Films about real people: Stephen Hawking, Edward Snowden and Jon Stewart’s tale of a journalist jailed in Iran
Theoretical cosmology, fine art, surveillance by government, interrogation and torture. It’s a particularly heady week at the movies for the intellect and conscience. And, yes, for those not so inclined to check them out, there’s a balance: a new Dumb and Dumber.
Here’s the list:
The Theory of Everything: 3 ½ stars
Citizenfour: 4 ½
Hermitage Revealed: 4
Dumb and Dumber: 2
THE THEORY OF EVERYTHING: I assume that refers to Stephen Hawking’s quest for an equation that, by linking quantum mechanics and relativity, can explain everything. Assume is all I can do because, although it is alluded to a few times, it really plays very little of a role in this biography of the famous scientist and superstar cosmologist from England. The film is actually a love story charting how he met and courted his wife and how their relationship eventually strained and snapped apart. Put that way, it sounds like a pretty ordinary story. Not so, as brought to life by the wonderful acting of Eddie Redmayne and Felicity Jones.
They’re a sweet couple; he described as “strange … goes to ban the bomb marches” and she a student of Spanish medieval poetry. He has a sly sense of humor to go along with his obsession about “space-time singularity”. It helps him live with the death sentence he’s put under. Because of an oncoming neuron disease he’s told he has two years to live. As we all know he’s still alive, 51 years later, but almost completely paralyzed and able to communicate only through a voice synthesizer. The film shows stages of that decline and with great delicacy the pressures it put on his marriage. That ended almost 20 years ago as she went with a choirmaster and he with a nurse. The story is taken from a memoir she wrote and the film succeeds in conveying the love they had and what seems like unshakeable optimism from him. That’s not ordinary; that’s inspiring. (5th Avenue) 3 ½ out of 5
CITIZENFOUR: That’s the codename Edward Snowden used when he felt ready to blow the whistle on the spying the U.S. government does on its own people. He used it to communicate with filmmaker Laura Poitras and a couple of reporters with the English newspaper The Guardian, set up meetings with them in Hong Kong and reveal the widespread surveillance programs run by the National Security Agency. That information was explosive; it’s still reverberating today more than a year later. Snowden is facing charges close to treason in the U.S., is an official guest in Russia and a hero the likes of Che Guevera in Germany. But then he did reveal the NSA had been hacking into Chancellor Angela Merkel’s cellphone.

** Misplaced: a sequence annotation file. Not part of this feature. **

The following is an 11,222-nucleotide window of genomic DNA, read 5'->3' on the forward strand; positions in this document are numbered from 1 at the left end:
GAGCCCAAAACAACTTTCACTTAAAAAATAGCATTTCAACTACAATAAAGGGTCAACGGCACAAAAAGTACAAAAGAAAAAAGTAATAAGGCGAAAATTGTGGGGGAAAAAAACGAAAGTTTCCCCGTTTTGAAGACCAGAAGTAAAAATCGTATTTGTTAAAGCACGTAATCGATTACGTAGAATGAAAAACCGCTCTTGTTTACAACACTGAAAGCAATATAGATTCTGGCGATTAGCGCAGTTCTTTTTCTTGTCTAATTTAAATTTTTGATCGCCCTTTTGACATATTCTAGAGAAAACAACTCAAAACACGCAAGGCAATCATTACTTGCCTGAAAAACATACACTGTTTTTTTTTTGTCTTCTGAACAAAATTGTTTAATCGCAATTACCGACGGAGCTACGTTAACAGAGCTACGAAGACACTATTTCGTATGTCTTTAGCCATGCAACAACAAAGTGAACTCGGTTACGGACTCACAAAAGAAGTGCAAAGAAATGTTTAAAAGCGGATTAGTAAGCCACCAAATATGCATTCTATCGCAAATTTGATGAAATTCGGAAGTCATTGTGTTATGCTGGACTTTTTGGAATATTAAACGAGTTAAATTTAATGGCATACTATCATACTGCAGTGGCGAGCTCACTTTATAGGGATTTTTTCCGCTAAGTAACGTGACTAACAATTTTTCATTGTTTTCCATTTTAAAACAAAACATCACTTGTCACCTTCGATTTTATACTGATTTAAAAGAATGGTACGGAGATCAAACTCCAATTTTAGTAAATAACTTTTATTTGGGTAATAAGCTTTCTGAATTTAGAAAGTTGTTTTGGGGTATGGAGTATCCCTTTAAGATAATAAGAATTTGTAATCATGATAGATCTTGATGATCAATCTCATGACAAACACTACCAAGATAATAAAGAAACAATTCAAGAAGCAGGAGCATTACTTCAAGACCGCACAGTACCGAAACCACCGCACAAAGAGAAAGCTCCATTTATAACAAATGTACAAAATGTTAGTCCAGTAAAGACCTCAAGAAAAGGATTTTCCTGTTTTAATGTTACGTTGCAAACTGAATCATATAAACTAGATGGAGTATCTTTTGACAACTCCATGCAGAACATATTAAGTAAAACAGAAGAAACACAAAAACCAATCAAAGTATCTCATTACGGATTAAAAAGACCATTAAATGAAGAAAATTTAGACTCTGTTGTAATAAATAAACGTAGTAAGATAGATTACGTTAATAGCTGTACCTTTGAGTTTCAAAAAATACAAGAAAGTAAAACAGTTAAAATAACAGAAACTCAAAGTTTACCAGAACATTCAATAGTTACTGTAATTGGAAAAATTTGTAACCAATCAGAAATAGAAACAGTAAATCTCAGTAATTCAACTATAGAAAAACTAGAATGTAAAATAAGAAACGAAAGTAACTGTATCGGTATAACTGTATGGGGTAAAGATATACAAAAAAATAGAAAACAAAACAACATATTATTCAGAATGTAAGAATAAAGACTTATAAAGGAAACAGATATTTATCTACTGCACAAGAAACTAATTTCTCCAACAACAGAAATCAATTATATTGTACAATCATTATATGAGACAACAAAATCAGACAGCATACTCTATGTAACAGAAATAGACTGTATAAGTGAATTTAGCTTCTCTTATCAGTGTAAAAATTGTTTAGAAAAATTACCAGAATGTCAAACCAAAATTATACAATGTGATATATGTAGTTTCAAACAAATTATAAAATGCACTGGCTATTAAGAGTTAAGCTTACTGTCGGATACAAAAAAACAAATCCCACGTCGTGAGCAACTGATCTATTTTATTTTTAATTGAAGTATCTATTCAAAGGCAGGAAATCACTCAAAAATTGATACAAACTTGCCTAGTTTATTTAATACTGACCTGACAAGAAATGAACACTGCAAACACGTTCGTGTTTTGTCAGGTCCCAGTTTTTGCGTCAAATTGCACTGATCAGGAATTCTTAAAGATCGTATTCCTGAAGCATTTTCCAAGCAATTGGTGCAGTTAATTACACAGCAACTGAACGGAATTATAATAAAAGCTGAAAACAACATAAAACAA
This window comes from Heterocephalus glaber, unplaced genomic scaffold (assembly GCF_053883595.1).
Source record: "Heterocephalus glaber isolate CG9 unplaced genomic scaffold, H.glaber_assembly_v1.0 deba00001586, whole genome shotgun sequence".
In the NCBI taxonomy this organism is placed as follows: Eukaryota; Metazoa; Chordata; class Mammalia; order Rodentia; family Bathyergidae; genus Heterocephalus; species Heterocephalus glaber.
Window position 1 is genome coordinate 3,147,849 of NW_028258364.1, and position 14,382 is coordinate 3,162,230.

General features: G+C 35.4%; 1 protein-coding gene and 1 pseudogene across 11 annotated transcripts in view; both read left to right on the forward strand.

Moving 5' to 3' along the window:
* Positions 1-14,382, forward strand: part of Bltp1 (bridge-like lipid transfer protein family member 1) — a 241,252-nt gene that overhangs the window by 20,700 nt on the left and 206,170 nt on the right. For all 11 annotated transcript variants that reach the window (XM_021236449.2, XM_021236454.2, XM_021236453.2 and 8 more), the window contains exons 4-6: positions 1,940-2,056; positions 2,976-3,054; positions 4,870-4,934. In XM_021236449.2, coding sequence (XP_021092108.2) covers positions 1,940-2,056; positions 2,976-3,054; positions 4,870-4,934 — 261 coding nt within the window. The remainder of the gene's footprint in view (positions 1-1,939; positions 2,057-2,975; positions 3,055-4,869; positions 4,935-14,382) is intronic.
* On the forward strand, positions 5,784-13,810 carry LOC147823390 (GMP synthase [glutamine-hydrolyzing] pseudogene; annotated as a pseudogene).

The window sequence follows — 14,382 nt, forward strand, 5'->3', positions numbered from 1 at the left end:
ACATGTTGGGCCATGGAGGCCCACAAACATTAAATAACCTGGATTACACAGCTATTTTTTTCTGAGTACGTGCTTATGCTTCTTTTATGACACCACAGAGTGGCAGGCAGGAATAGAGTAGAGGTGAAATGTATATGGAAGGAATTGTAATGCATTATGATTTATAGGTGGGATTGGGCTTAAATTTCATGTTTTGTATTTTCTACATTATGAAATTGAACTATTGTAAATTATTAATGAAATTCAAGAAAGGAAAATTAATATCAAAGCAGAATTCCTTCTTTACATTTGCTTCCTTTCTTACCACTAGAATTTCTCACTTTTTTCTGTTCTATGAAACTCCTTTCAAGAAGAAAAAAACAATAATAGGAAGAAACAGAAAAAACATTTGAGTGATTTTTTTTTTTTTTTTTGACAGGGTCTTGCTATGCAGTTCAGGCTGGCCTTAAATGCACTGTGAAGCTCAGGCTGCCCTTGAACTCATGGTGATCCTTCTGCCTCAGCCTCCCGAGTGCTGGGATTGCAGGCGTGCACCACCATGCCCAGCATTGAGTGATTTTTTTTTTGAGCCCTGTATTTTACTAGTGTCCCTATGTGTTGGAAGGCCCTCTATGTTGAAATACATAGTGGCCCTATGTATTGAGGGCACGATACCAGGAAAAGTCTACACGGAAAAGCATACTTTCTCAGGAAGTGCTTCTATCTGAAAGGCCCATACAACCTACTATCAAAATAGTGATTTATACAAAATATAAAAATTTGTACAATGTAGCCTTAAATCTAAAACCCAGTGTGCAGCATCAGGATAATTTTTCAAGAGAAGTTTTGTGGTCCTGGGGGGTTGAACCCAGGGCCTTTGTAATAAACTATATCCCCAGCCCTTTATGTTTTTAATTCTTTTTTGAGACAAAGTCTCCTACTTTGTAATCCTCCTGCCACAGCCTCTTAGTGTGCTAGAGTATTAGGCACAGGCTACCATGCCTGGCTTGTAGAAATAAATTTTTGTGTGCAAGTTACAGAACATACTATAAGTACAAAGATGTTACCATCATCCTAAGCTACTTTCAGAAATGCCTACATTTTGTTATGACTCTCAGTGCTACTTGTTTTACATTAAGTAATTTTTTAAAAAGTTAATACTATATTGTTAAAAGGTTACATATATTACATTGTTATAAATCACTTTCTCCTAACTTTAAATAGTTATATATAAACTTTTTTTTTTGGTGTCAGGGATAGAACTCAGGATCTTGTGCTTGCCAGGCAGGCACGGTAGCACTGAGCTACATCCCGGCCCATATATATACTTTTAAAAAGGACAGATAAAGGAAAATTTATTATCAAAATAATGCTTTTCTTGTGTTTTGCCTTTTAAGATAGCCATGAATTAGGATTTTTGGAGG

This film shows how all that came about. Poitras had her cameras there as he first told about programs like UDAK and PRISM through which the NSA can intercept telephone calls and any digital communication. “It’s a curtailment of my intellectual freedom,” he says calmy and deliberately. He displays just a little bit of doubt when he stares into a mirror but then presses on with his revelations. When the story explodes across the planet, the camera is there to catch a certain tension and edgy mood building around him. It’s become high drama and as engrossing as a spy thriller. Sharp editing and urgent music add to that mood. Not often can we watch history develop this closely. I wish Poitras had included a scene from Snowden’s life in Moscow where back in April he participated in a TV phone-in show with Vladimir Putin. He asked the Russian president a softball question about his surveillance activities. Putin said Russian law forbids them. Snowden seems genuine but not always discerning. (International Village) 4 ½ out of 5